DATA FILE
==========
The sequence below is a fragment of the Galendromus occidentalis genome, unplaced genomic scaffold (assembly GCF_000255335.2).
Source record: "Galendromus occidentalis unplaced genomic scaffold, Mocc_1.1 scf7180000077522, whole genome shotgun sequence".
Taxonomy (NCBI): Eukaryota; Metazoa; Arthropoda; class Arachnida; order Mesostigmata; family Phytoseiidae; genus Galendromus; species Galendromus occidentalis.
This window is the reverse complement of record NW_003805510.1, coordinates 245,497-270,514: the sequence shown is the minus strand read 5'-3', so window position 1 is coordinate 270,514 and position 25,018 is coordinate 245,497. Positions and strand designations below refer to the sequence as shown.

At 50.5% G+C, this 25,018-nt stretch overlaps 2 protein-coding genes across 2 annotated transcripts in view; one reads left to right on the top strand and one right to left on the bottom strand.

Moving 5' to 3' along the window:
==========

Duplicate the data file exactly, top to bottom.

The sequence below is a fragment of the Galendromus occidentalis genome, unplaced genomic scaffold (assembly GCF_000255335.2).
Source record: "Galendromus occidentalis unplaced genomic scaffold, Mocc_1.1 scf7180000077522, whole genome shotgun sequence".
Taxonomy (NCBI): Eukaryota; Metazoa; Arthropoda; class Arachnida; order Mesostigmata; family Phytoseiidae; genus Galendromus; species Galendromus occidentalis.
This window is the reverse complement of record NW_003805510.1, coordinates 245,497-270,514: the sequence shown is the minus strand read 5'-3', so window position 1 is coordinate 270,514 and position 25,018 is coordinate 245,497. Positions and strand designations below refer to the sequence as shown.

At 50.5% G+C, this 25,018-nt stretch overlaps 2 protein-coding genes across 2 annotated transcripts in view; one reads left to right on the top strand and one right to left on the bottom strand.

Moving 5' to 3' along the window: